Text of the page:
Neoconservatives hate liberty as much as they love war

While neoconservatism is most frequently criticized for its militaristic foreign policies, it embraces with equal fervor serious abridgments of political liberty.

By Glenn Greenwald
Published February 14, 2007 12:37PM (EST)

(Updated below - Update II - Update III - Update IV)

Frank Gaffney, one of the country's most influential and well-connected neoconservatives, has a column in today's Washington Times in which he argues that the debate taking place in Congress over the war in Iraq constitutes treason. Gaffney specifically argues that the condemnations of Douglas Feith from Sen. Rockefeller Levin "really should be a hanging offense."

Gaffney begins his column by purporting to quote Abraham Lincoln. Gaffney claims that Lincoln said:

Congressmen who willfully take actions during wartime that damage morale and undermine the military are saboteurs and should be arrested, exiled, or hanged.

This quote has become a favorite weapon for those who want to criminalize criticism of the Leader and the War. Jack Murtha's opponent in the last election, Diana Irey, cited this quote while discussing Murtha's opposition to the war.

But this quote is completely invented. Lincoln never said it. This "quote" was first attributed to Lincoln by J. Michael Waller in Insight Magazine, in a 2003 article revealingly entitled: Democrats Usher in an Age of Treason. But as Waller himself now admits, the quote attributed to Lincoln is completely fraudulent. Waller wrote in an e-mail to (h/t William Wolfrum):

The supposed quote in question is not a quote at all, and I never intended it to be construed as one. It was my lead sentence in the article that a copy editor mistakenly turned into a quote by incorrectly inserting quotation marks.

It was Waller, in The Washington Times' Insight Magazine, urging that anti-war Congressmen be hanged -- not Abraham Lincoln. But to justify their plainly un-American assault on our most basic constitutional liberties, neoconservatives like Gaffney simply invent quotes, attribute them to Abraham Lincoln, and continue to use them long after they have been debunked. Gaffney continues:

It is, of course, unimaginable that the penalties proposed by one of our most admired presidents for the crime of dividing America in the face of the enemy would be contemplated -- let alone applied -- today.

Still, as the U.S. House of Representatives and Senate engage in interminable debate about resolutions whose effects can only be to "damage morale and undermine the military" while emboldening our enemies, it is time to reflect on what constitutes inappropriate behavior in time of war. . . .

The Journal has properly warned that Senator Ahab's [the Wall St. Journal's name for Sen. Rockefeller Levin] misbehavior is likely to have implications far beyond the immediate disservice it does to Mr. Feith and those who labored so ably under him. It will likely also have a severely chilling effect on the willingness of policymakers rigorously to challenge, and thereby to improve, the quality of the intelligence they are getting about tomorrow's threats.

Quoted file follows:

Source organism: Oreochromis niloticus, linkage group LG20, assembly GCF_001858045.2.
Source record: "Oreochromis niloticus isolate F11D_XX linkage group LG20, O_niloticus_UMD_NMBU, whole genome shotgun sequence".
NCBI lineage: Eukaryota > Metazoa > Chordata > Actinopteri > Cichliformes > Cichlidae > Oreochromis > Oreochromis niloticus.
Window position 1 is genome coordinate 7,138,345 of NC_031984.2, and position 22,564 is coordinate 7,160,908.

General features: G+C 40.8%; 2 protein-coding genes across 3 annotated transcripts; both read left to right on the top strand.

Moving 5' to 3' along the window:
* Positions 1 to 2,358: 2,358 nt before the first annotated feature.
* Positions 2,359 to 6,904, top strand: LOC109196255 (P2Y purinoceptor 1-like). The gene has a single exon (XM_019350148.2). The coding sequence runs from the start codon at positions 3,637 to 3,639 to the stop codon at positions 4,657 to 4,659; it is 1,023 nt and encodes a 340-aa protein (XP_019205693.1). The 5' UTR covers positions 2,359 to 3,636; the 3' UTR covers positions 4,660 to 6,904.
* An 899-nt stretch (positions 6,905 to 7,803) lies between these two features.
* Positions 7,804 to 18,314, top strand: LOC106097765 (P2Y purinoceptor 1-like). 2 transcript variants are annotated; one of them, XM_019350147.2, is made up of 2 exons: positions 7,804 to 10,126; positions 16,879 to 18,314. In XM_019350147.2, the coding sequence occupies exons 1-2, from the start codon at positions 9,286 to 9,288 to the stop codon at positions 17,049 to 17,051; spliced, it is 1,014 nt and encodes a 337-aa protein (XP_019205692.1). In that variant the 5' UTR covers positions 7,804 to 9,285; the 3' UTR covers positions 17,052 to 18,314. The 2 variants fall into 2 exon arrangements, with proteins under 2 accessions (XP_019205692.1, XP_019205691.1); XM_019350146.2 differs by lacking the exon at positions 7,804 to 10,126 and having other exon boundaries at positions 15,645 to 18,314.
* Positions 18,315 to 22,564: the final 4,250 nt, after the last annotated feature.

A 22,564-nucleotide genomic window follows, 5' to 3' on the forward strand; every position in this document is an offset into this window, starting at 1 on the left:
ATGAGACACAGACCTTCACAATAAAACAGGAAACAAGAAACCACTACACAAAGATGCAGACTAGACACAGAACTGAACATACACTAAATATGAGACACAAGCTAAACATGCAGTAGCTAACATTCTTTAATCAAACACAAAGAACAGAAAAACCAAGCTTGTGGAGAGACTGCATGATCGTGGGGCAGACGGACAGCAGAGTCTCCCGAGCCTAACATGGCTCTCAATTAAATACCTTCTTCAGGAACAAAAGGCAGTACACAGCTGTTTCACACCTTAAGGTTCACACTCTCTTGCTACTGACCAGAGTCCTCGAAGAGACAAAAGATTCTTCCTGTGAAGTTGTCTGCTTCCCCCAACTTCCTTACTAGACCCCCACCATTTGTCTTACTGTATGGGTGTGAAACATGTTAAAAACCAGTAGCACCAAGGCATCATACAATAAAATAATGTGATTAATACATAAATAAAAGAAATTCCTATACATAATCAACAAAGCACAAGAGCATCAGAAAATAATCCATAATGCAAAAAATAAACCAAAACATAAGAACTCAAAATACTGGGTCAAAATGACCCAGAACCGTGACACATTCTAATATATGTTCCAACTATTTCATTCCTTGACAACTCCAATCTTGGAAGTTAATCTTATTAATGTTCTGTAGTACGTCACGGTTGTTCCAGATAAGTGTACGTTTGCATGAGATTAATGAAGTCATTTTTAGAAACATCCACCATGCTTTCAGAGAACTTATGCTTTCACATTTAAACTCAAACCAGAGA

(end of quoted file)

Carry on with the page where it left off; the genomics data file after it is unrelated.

If there's one thing that really should be a hanging offense, it is behavior that results in our being even less equipped to deal with such threats than we were before this phase of the War for the Free World began on September 11, 2001.

None of that is meant figuratively. Gaffney is really arguing that Senators who speak out against the President and the war are committing treason and that -- just as Lincoln "argued" -- those who are particularly obstructionist of the Leader's efforts to protect us, such as Sen. Rockefeller Levin, by virtue of his criticism of Gaffney's "old friend," Doug Feith, all should be hanged.

Shouldn't it be considered more notable when such a well-connected figure as Gaffney -- with close relations to some of the administration's most powerful figures -- expressly accuses Senators of treason and calls their criticism a "hanging offense"? Why does advocacy of ideas this extreme provoke so little reaction, and why are advocates of such measures treated as serious and respectable political figures?

And none of this is new. This is what the neoconservative New York Sun editorialized about pre-war opposition to the invasion of Iraq, and specifically the dispute over whether war protesters should be allowed to march through Manhattan to protest the war:

So long as the protesters are invoking the Constitution, they might have a look at Article III. That says, "Treason against the United States shall consist only in levying war against them, or in adhering to their enemies,giving them aid and comfort. No person shall be convicted of treason unless on the testimony of two witnesses to the same overt act, or on confession in open court."

There can be no question at this point that Saddam Hussein is an enemy of America. . . . And there is no reason to doubt that the "anti-war" protesters -- we prefer to call them protesters against freeing Iraq -- are giving, at the very least, comfort to Saddam Hussein. . .

So the New York City police could do worse, in the end, than to allow the protest and send two witnesses along for each participant, with an eye toward preserving at least the possibility of an eventual treason prosecution. Thus fully respecting not just some, but all of the constitutional principles at stake.

The idea that war opponents were committing treason by virtue of marching against the invasion of Iraq -- or that Senators who currently criticize the war should be treated as traitors -- is as repugnant to our political values and as radical and dangerous as anything which, say, the widely discredited Joe McCarthy ever urged. Yet the individuals who have argued, and continue to argue, for such un-American abridgements of basic liberties are not castigated or scorned at all, but instead continue to occupy perfectly respectable positions in what is deemed to be the mainstream.

Not only is none of this new for neoconservatives and the hardest-core Bush supporters, it is not isolated either. Countless other examples of similarly radical and freedom-hating incidents have passed more or less unnoticed.